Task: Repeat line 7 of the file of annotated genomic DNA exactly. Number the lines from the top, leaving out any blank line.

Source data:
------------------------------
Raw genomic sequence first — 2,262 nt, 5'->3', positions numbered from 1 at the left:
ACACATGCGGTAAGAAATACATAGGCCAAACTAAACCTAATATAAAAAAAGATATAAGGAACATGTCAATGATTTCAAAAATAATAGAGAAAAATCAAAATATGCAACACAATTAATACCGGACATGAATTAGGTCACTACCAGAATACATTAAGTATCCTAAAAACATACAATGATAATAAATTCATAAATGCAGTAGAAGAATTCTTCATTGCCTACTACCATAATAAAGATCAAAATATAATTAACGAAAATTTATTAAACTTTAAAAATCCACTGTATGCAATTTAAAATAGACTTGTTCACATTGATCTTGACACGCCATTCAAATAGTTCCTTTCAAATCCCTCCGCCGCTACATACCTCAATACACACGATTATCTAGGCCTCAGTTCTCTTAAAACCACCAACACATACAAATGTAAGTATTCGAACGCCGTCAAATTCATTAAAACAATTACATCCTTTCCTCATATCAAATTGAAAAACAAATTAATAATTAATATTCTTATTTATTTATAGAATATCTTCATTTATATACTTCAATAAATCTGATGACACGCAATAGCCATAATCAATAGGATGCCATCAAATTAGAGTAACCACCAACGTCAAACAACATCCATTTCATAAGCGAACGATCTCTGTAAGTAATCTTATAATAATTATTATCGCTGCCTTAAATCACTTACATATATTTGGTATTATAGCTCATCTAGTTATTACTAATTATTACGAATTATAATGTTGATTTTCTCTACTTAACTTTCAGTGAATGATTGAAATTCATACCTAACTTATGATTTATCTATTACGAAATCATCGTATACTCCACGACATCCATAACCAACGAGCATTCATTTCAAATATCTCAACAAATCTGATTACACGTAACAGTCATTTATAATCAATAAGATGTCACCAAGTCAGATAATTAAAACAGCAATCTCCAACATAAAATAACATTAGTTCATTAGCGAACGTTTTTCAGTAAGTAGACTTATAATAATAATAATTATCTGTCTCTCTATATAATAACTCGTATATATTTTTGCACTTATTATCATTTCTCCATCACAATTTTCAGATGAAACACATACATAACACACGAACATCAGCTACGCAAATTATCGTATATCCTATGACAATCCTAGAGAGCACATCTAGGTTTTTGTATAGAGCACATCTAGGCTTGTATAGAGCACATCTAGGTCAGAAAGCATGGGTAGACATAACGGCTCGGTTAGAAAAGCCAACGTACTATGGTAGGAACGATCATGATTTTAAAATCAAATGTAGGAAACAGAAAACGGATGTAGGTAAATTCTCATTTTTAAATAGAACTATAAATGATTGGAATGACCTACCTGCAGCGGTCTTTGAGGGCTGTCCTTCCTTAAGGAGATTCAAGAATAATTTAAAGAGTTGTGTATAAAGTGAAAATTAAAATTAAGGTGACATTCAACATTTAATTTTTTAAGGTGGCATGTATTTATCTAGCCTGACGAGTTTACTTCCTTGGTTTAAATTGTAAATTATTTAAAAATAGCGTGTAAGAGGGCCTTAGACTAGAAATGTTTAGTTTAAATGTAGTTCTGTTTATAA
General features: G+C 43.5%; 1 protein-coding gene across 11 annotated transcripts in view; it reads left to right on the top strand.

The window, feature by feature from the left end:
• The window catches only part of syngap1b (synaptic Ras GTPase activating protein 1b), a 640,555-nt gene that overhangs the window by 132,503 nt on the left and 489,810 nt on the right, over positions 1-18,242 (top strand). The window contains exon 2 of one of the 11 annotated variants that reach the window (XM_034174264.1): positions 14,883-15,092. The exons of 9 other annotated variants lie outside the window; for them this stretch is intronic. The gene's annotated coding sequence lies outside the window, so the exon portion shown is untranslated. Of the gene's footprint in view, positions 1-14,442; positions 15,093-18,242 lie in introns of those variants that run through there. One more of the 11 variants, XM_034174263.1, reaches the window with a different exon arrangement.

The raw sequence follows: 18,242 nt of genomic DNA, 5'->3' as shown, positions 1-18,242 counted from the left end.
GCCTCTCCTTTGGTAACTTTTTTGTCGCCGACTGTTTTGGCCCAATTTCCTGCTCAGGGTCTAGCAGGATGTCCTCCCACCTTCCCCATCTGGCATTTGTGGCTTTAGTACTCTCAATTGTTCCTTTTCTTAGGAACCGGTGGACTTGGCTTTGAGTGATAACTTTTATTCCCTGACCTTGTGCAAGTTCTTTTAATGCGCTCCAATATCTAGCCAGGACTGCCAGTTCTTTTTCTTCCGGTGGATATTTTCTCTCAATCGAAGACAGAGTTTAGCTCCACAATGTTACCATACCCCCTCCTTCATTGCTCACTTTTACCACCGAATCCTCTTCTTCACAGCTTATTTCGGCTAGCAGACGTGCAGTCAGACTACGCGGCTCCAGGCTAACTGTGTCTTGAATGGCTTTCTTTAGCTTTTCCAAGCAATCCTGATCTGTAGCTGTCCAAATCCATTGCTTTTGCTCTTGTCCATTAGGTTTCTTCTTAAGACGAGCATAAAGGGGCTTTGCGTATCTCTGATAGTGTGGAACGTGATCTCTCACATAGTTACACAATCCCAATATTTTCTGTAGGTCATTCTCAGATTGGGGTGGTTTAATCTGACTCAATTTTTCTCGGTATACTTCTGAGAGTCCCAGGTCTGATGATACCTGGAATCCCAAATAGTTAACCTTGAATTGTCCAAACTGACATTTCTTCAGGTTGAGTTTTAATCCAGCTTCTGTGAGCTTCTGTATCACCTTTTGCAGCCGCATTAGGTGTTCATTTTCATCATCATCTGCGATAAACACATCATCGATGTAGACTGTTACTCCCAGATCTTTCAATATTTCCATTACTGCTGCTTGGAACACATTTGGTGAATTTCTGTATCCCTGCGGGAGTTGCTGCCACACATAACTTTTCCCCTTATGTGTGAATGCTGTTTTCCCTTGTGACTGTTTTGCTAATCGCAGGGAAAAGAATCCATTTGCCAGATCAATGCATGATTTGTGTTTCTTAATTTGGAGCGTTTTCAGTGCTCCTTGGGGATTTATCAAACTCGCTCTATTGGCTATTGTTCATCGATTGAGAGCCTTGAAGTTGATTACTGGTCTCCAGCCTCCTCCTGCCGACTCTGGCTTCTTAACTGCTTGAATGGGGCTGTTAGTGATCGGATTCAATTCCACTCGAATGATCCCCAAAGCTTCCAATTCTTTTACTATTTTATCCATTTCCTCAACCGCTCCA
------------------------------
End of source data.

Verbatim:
GCCTCTCCTTTGGTAACTTTTTTGTCGCCGACTGTTTTGGCCCAATTTCCTGCTCAGGGTCTAGCAGGATGTCCTCCCACCTTCCCCATCTGGCATTTGTGGCTTTAGTACTCTCAATTGTTCCTTTTCTTAGGAACCGGTGGACTTGGCTTTGAGTGATAACTTTTATTCCCTGACCTTGTGCAAGTTCTTTTAATGCGCTCCAATATCTAGCCAGGACTGCCAGTTCTTTTTCTTCCGGTGGATATTTTCTCTCAATCGAAGACAGAGTTTAGCTCCACAATGTTACCATACCCCCTCCTTCATTGCTCACTTTTACCACCGAATCCTCTTCTTCACAGCTTATTTCGGCTAGCAGACGTGCAGTCAGACTACGCGGCTCCAGGCTAACTGTGTCTTGAATGGCTTTCTTTAGCTTTTCCAAGCAATCCTGATCTGTAGCTGTCCAAATCCATTGCTTTTGCTCTTGTCCATTAGGTTTCTTCTTAAGACGAGCATAAAGGGGCTTTGCGTATCTCTGATAGTGTGGAACGTGATCTCTCACATAGTTACACAATCCCAATATTTTCTGTAGGTCATTCTCAGATTGGGGTGGTTTAATCTGACTCAATTTTTCTCGGTATACTTCTGAGAGTCCCAGGTCTGATGATACCTGGAATCCCAAATAGTTAACCTTGAATTGTCCAAACTGACATTTCTTCAGGTTGAGTTTTAATCCAGCTTCTGTGAGCTTCTGTATCACCTTTTGCAGCCGCATTAGGTGTTCATTTTCATCATCATCTGCGATAAACACATCATCGATGTAGACTGTTACTCCCAGATCTTTCAATATTTCCATTACTGCTGCTTGGAACACATTTGGTGAATTTCTGTATCCCTGCGGGAGTTGCTGCCACACATAACTTTTCCCCTTATGTGTGAATGCTGTTTTCCCTTGTGACTGTTTTGCTAATCGCAGGGAAAAGAATCCATTTGCCAGATCAATGCATGATTTGTGTTTCTTAATTTGGAGCGTTTTCAGTGCTCCTTGGGGATTTATCAAACTCGCTCTATTGGCTATTGTTCATCGATTGAGAGCCTTGAAGTTGATTACTGGTCTCCAGCCTCCTCCTGCCGACTCTGGCTTCTTAACTGCTTGAATGGGGCTGTTAGTGATCGGATTCAATTCCACTCGAATGATCCCCAAAGCTTCCAATTCTTTTACTATTTTATCCATTTCCTCAACCGCTCCA